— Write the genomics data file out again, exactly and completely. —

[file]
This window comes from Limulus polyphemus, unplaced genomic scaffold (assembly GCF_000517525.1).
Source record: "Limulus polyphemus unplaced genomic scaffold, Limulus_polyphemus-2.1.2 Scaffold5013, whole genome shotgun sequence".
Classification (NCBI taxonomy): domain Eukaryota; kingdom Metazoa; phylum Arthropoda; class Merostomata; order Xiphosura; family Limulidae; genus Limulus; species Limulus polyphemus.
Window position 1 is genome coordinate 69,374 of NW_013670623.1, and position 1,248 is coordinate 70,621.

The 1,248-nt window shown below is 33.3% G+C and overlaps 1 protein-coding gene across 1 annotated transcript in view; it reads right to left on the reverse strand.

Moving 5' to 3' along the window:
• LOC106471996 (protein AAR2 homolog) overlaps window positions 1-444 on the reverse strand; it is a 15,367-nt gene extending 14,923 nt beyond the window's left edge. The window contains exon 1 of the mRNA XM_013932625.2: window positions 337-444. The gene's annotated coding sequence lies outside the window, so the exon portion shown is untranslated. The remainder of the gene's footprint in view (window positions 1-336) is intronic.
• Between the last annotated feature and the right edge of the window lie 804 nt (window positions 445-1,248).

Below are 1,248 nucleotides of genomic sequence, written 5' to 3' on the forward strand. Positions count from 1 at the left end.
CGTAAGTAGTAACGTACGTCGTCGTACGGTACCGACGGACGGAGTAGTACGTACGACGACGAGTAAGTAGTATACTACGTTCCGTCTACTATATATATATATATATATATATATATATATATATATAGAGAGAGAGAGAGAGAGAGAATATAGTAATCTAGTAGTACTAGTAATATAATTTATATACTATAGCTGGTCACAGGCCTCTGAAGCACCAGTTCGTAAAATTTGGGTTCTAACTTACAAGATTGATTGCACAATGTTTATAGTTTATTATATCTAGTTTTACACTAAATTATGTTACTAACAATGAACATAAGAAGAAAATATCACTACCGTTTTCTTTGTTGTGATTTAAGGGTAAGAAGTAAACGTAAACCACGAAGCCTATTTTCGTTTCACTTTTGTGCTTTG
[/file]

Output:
This window comes from Limulus polyphemus, unplaced genomic scaffold (assembly GCF_000517525.1).
Source record: "Limulus polyphemus unplaced genomic scaffold, Limulus_polyphemus-2.1.2 Scaffold5013, whole genome shotgun sequence".
Classification (NCBI taxonomy): domain Eukaryota; kingdom Metazoa; phylum Arthropoda; class Merostomata; order Xiphosura; family Limulidae; genus Limulus; species Limulus polyphemus.
Window position 1 is genome coordinate 69,374 of NW_013670623.1, and position 1,248 is coordinate 70,621.

The 1,248-nt window shown below is 33.3% G+C and overlaps 1 protein-coding gene across 1 annotated transcript in view; it reads right to left on the reverse strand.

Moving 5' to 3' along the window:
• LOC106471996 (protein AAR2 homolog) overlaps window positions 1-444 on the reverse strand; it is a 15,367-nt gene extending 14,923 nt beyond the window's left edge. The window contains exon 1 of the mRNA XM_013932625.2: window positions 337-444. The gene's annotated coding sequence lies outside the window, so the exon portion shown is untranslated. The remainder of the gene's footprint in view (window positions 1-336) is intronic.
• Between the last annotated feature and the right edge of the window lie 804 nt (window positions 445-1,248).

Below are 1,248 nucleotides of genomic sequence, written 5' to 3' on the forward strand. Positions count from 1 at the left end.
CGTAAGTAGTAACGTACGTCGTCGTACGGTACCGACGGACGGAGTAGTACGTACGACGACGAGTAAGTAGTATACTACGTTCCGTCTACTATATATATATATATATATATATATATATATATATATAGAGAGAGAGAGAGAGAGAGAATATAGTAATCTAGTAGTACTAGTAATATAATTTATATACTATAGCTGGTCACAGGCCTCTGAAGCACCAGTTCGTAAAATTTGGGTTCTAACTTACAAGATTGATTGCACAATGTTTATAGTTTATTATATCTAGTTTTACACTAAATTATGTTACTAACAATGAACATAAGAAGAAAATATCACTACCGTTTTCTTTGTTGTGATTTAAGGGTAAGAAGTAAACGTAAACCACGAAGCCTATTTTCGTTTCACTTTTGTGCTTTG